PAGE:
Oh today, we woke very early in the morning, and we had breakfast and we watched the ocean go by…
We always sang that song with the kids to recount the days activities, and someone would always chime in with their memory of a detail until all had been remembered together. Just like my father had sung to me as a boy long ago.
These days are melting across midnights with the watch changes putting the crew on their individual clocks, but we all gather for sentinel events, like sunset and moonrise. These are spectacular lately with the big full moon guiding us into the night. Then a big yellow with blue fringed return on the radar and we are pelted with rain for 20 minutes. After it stops we move into a moonlit surface that is an island of light, very reassuring. Heading 081, speed 5.5 kts, 156 miles to the next way point turn.
Earlier, we set up the fishing gear, with a rod and reel Brian brought from Victoria. The lure from POP marine in Honolulu was placed and about 150’ line played out behind the boat. The infamous green Straub chair was placed in the cockpit for the fight, and we waited. Later we said to one another what is that zinging noise? Yikes, fish on! A few minutes of arduous reeling and there it was, our first catch, a nice yellowfin tuna of a few pounds only, but just right nonetheless. I quickly administered a sedative, for the fish, not the fisherman, by spraying his gills with rum. Just like a dose of Versed, fish was out and quiet in seconds. The fish on this boat get more grog than the crew. In a few minutes, Brian had carved tuna steaks for dinner. It was delicious.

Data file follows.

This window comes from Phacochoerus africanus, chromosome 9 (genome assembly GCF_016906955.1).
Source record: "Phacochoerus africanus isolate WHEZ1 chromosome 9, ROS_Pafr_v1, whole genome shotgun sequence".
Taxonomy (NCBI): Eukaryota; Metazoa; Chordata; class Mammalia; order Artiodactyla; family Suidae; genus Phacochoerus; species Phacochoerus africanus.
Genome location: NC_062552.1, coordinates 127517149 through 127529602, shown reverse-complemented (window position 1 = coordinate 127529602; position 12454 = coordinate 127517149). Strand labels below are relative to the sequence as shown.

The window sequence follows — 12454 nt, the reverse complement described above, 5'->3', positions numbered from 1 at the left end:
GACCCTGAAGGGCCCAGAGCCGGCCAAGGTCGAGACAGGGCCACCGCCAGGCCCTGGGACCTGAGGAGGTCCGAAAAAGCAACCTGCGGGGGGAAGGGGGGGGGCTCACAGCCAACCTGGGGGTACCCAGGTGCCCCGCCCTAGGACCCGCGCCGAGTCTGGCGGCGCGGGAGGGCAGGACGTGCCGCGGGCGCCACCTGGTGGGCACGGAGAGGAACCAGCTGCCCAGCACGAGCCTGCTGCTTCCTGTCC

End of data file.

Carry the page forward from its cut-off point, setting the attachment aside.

As we had slowed down for the fish wrangling, we noticed how appealing the water seemed. So we shut down the engine and jumped into that cool blue once again. I checked the charts and it was deep deep, 15000 feet. Totally refreshing. And yes I now know that our swim in the Sibuyan Sea at 4000 feet was not as deep as the Atlantic. But, hey, when I swam in the Atlantic in Florida at age 10, it was over my head, and that qualified as a subjective measurement generalized to the body of water at large. Thanks to my observant oceanographer daughter for the objective correction, five miles deep near Puerto Rico.
After a few days of 90 degrees and 90% humidity, the crew was looking a bit droopy. So after careful consideration of our fuel (plenty) I started the generator and turned on the AC. Within minutes, smiles and comfort all around, miraculous. AC is a new form of grog.
Watch change time again, That is it for today, a good day.
All the best,
UTC 1053 11/10